You may not recognize his name, but Andy Stern clearly knows a thing or two about working with people. He’s President Emeritus of the fastest-growing union in North America, the Service Employees International Union (SEIU), and a Senior Fellow at the Richmond Center, Columbia University One. Stern’s educational background is in education and urban planning, and he regularly speaks to audiences about entitlements, fiscal policy, healthcare, immigration, and the future of the labor movement. Under Stern’s leadership, the SEIU grew by more than 1.2 million workers and generated numerous national and global organizing campaigns, such as Justice for Janitors, Kids First, Sodexo, and There Is No Place Like Home.
Like many other people right now, this supporter of the working stiff has quite a bit to say about universal basic income (UBI), but his new book, “Raising the Floor,” is one of just a few sources of detailed information about how UBI could practically be implemented in the U.S.
Since the idea behind UBI is to meet every citizen’s basic needs, like housing and food, without discouraging work and industry, Stern’s plan would pay all 234 million American adults $1,000 a month, placing them at about the federal poverty line ($24,000 a year for a family of four). In the future, the amount would increase automatically based on the GDP’s growth. This will prevent those in power from trying to stagnate the dollar amount, a problem that has surfaced with regards to the minimum wage.
“…the best way to end poverty and prepare for the future is some kind of guaranteed income.” – Andy Stern
Paying everyone and not just a select few is likely to make the system more popular and longer-lasting. Society as a whole should benefit as workers will be more readily able to change jobs or take on new pursuits. But how would we pay for this? $1,000 a month for everyone would cost approximately $2.7 trillion annually, which represents around four to five times the size of the defense budget and 15 percent of the GDP. In his book, Stern proposed paying for the $2.7 trillion as follows:
Entitlements are often derided for their complexity, which is why the simplicity of UBI is so appealing to so many. One flat benefit for everyone, no questions asked, means very little bureaucracy or red tape. As more and more countries trial UBI programs, some of the concerns about the strategy may finally be put to bed.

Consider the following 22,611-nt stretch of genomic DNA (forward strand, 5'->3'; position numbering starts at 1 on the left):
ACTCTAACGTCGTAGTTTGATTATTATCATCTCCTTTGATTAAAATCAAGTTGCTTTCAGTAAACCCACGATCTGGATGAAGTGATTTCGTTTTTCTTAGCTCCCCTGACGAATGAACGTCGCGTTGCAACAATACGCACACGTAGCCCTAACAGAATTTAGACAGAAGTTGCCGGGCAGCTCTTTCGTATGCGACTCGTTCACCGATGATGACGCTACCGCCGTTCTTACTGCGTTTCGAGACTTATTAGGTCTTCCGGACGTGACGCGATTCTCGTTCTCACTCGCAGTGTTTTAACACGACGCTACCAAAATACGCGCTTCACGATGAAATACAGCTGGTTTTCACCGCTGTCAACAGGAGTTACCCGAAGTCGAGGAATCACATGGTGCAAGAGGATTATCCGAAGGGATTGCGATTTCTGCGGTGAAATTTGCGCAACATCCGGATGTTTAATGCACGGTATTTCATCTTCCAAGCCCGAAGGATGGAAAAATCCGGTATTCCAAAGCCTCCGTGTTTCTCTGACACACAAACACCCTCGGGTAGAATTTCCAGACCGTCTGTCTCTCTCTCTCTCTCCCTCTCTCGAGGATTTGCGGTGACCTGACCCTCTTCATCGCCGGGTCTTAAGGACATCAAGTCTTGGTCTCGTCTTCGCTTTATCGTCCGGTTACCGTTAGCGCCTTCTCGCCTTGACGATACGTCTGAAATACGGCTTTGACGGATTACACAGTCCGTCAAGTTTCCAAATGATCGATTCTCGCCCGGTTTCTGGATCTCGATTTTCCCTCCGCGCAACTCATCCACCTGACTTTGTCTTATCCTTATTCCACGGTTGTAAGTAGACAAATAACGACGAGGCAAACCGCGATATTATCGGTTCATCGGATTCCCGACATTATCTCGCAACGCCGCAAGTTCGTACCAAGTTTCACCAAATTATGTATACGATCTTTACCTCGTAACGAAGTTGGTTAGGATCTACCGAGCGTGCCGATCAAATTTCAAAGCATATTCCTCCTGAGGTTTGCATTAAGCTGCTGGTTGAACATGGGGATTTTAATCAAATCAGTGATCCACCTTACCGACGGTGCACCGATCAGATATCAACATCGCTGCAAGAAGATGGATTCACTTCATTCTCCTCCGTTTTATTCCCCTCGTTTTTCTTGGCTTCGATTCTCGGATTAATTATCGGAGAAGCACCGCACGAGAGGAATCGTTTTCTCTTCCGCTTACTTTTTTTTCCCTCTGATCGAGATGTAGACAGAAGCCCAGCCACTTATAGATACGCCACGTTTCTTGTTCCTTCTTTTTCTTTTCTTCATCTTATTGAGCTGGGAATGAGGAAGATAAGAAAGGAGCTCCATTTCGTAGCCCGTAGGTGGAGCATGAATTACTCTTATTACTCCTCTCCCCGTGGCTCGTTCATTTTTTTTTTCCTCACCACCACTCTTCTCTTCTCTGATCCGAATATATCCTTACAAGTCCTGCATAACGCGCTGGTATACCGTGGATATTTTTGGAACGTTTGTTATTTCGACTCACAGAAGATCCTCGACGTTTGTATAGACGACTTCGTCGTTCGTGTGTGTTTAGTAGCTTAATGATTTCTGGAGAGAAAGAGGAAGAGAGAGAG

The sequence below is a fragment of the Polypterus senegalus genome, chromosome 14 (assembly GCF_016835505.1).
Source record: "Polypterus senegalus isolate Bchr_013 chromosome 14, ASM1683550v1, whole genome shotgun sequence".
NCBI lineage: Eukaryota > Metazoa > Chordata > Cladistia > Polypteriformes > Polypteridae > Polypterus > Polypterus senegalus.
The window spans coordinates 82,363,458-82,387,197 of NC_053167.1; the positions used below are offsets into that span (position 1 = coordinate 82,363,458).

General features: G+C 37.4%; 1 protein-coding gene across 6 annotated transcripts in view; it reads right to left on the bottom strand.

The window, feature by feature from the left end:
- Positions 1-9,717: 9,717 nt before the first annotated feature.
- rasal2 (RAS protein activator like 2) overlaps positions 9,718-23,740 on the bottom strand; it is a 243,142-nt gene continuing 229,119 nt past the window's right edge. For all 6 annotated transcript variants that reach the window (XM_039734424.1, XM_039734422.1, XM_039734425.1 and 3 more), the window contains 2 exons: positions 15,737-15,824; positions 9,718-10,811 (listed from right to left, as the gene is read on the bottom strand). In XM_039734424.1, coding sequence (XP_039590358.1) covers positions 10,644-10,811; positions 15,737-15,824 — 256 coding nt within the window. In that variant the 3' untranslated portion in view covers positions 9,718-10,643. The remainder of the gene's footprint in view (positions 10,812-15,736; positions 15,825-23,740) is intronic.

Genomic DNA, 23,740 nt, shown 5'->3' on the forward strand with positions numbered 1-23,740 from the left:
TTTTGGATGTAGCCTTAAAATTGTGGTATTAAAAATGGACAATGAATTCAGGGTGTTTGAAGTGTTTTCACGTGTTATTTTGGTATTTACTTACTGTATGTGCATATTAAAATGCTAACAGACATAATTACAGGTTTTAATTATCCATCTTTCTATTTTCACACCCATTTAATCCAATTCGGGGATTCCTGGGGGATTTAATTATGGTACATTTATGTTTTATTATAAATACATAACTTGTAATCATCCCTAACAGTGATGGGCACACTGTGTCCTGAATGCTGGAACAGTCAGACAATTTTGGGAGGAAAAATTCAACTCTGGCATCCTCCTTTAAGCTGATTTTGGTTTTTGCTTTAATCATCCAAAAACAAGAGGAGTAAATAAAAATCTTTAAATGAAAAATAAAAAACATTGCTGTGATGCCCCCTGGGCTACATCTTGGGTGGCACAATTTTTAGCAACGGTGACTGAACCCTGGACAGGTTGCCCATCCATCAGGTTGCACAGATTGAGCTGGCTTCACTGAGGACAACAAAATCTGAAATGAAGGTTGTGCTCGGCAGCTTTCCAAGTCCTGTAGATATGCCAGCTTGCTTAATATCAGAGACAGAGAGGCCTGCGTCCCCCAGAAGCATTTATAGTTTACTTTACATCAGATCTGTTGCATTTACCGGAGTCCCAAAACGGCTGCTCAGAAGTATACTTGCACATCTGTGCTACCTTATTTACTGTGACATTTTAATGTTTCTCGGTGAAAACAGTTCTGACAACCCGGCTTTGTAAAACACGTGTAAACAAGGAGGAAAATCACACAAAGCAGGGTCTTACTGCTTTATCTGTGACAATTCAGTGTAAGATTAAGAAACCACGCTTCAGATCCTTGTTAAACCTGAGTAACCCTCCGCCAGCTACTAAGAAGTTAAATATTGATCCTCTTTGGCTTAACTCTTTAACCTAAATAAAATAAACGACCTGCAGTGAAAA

Canada will be trialling UBI for all 150,000 citizens of Prince Edward Island (PEI), and a German startup is already testing UBI with a pilot program called Mein Grundeinkommen (My Basic Income). Recipients in Berlin argue that the program is allowing them to be more innovative rather than demotivating them.
This year, Finland’s two-year UBI trial launched. Now, 2,000 randomly selected citizens each receive about $587 a month. After the two-year trial, the government will compare the data from the 2,000 participants to data from 173,000 non-participants from similar backgrounds to decide whether a UBI system would be beneficial.
GiveDirectly will be providing a UBI to more than 26,000 Kenyans across 200 villages this year, some for 12 years, some for two years month by month, and some for two years as a lump sum. In this way, GiveDirectly will be studying the feasibility of various UBI models.
UBI has its share of critics and skeptics, including billionaires Bill Gates, who thinks we just aren’t ready for such a system yet, and Mark Cuban, who thinks UBI is among the worst possible responses to automation. Erik Brynjolfsson, a researcher at MIT’s Sloan School of Management, says while automation is replacing many jobs, there are also new jobs we need to prepare for and do. Robert Gordon, an economist at Northwestern University, thinks expanding our existing safety net is a better idea than creating an entirely new UBI program, as it would ensure people would still have an incentive to work.
However, seemingly just as many experts believe UBI will work. Frank Stilwell, a professor emeritus in political economy at the University of Sydney, argues that UBI is necessary due to society’s technological changes and feasible so long as wealth is more equitably distributed. Scott Santens sees UBI as a social vaccine against poverty — if we invest an ounce of prevention in UBI, we can avoid poverty in our society and the pound of cure it necessitates.
Brad Voracek, who holds a degree in applied mathematics in economics and computer science from Berkeley and a master’s in economic theory and policy from Bard College, thinks proponents of basic income and job guarantee programs should be supporting either option or even pushing for a combination of both, because UBI does not discourage working. Finally, Elon Musk says that AI will force governments to implement UBI.
Of course, plenty of people don’t want to give benefits to anyone at all, let alone everyone, and many of those people are politically powerful. Still, this challenge isn’t something that scares Stern. He believes we could see UBI become a rallying point for governmental reform in the age of automation.
“Any time you try to write specific laws, all of the weeds tend to grow larger and people don’t necessarily see the grass,” Stern told Fast Company. “But I think there will be a huge conceptual agreement at some point that the best way to end poverty and prepare for the future is some kind of guaranteed income. In 10 or 15 years, there’ll be a stronger sense, particularly for people born in the 21st century, to just let people make their own choices, which is what the Internet has allowed us to do already.”